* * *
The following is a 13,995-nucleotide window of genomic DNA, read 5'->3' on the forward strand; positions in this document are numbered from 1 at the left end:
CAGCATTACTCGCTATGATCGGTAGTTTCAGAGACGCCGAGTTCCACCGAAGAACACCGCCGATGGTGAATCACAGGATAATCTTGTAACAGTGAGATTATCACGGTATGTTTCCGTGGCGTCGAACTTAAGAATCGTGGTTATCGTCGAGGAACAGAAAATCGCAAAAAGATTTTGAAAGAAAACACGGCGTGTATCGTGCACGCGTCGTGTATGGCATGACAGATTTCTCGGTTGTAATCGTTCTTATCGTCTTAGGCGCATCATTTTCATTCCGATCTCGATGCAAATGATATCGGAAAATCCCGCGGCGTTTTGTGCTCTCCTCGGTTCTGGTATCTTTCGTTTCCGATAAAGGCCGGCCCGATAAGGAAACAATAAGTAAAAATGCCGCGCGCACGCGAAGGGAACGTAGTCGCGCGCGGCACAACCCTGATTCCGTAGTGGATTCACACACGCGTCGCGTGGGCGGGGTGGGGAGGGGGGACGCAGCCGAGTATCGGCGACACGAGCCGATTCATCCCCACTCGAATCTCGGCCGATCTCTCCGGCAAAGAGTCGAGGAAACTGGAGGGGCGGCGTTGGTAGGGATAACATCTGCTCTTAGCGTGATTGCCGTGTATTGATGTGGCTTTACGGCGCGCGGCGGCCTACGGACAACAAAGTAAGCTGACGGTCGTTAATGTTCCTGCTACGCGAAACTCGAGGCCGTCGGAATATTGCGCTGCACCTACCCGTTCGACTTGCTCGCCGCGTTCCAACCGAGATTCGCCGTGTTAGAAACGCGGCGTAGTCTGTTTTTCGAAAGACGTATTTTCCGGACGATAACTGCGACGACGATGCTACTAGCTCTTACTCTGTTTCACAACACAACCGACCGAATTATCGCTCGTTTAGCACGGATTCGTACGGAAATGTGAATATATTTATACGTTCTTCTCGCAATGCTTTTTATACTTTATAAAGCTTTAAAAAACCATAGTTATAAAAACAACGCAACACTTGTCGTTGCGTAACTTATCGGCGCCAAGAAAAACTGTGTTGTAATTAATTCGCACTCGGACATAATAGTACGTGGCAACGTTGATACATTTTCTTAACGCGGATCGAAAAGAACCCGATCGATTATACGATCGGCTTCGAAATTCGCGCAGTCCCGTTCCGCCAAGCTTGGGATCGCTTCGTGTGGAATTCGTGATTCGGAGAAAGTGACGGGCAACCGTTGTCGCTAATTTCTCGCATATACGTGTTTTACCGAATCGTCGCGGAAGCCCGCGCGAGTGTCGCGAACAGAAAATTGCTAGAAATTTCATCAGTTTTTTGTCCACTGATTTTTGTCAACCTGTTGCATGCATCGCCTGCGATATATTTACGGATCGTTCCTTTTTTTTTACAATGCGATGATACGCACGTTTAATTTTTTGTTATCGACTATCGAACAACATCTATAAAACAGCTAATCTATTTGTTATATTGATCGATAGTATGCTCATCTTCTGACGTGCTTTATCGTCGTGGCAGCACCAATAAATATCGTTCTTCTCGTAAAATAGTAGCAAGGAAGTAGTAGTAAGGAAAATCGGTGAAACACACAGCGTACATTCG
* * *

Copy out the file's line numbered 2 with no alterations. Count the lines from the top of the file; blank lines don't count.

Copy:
CAGCATTACTCGCTATGATCGGTAGTTTCAGAGACGCCGAGTTCCACCGAAGAACACCGCCGATGGTGAATCACAGGATAATCTTGTAACAGTGAGATTATCACGGTATGTTTCCGTGGCGTCGAACTTAAGAATCGTGGTTATCGTCGAGGAACAGAAAATCGCAAAAAGATTTTGAAAGAAAACACGGCGTGTATCGTGCACGCGTCGTGTATGGCATGACAGATTTCTCGGTTGTAATCGTTCTTATCGTCTTAGGCGCATCATTTTCATTCCGATCTCGATGCAAATGATATCGGAAAATCCCGCGGCGTTTTGTGCTCTCCTCGGTTCTGGTATCTTTCGTTTCCGATAAAGGCCGGCCCGATAAGGAAACAATAAGTAAAAATGCCGCGCGCACGCGAAGGGAACGTAGTCGCGCGCGGCACAACCCTGATTCCGTAGTGGATTCACACACGCGTCGCGTGGGCGGGGTGGGGAGGGGGGACGCAGCCGAGTATCGGCGACACGAGCCGATTCATCCCCACTCGAATCTCGGCCGATCTCTCCGGCAAAGAGTCGAGGAAACTGGAGGGGCGGCGTTGGTAGGGATAACATCTGCTCTTAGCGTGATTGCCGTGTATTGATGTGGCTTTACGGCGCGCGGCGGCCTACGGACAACAAAGTAAGCTGACGGTCGTTAATGTTCCTGCTACGCGAAACTCGAGGCCGTCGGAATATTGCGCTGCACCTACCCGTTCGACTTGCTCGCCGCGTTCCAACCGAGATTCGCCGTGTTAGAAACGCGGCGTAGTCTGTTTTTCGAAAGACGTATTTTCCGGACGATAACTGCGACGACGATGCTACTAGCTCTTACTCTGTTTCACAACACAACCGACCGAATTATCGCTCGTTTAGCACGGATTCGTACGGAAATGTGAATATATTTATACGTTCTTCTCGCAATGCTTTTTATACTTTATAAAGCTTTAAAAAACCATAGTTATAAAAACAACGCAACACTTGTCGTTGCGTAACTTATCGGCGCCAAGAAAAACTGTGTTGTAATTAATTCGCACTCGGACATAATAGTACGTGGCAACGTTGATACATTTTCTTAACGCGGATCGAAAAGAACCCGATCGATTATACGATCGGCTTCGAAATTCGCGCAGTCCCGTTCCGCCAAGCTTGGGATCGCTTCGTGTGGAATTCGTGATTCGGAGAAAGTGACGGGCAACCGTTGTCGCTAATTTCTCGCATATACGTGTTTTACCGAATCGTCGCGGAAGCCCGCGCGAGTGTCGCGAACAGAAAATTGCTAGAAATTTCATCAGTTTTTTGTCCACTGATTTTTGTCAACCTGTTGCATGCATCGCCTGCGATATATTTACGGATCGTTCCTTTTTTTTTACAATGCGATGATACGCACGTTTAATTTTTTGTTATCGACTATCGAACAACATCTATAAAACAGCTAATCTATTTGTTATATTGATCGATAGTATGCTCATCTTCTGACGTGCTTTATCGTCGTGGCAGCACCAATAAATATCGTTCTTCTCGTAAAATAGTAGCAAGGAAGTAGTAGTAAGGAAAATCGGTGAAACACACAGCGTACATTCG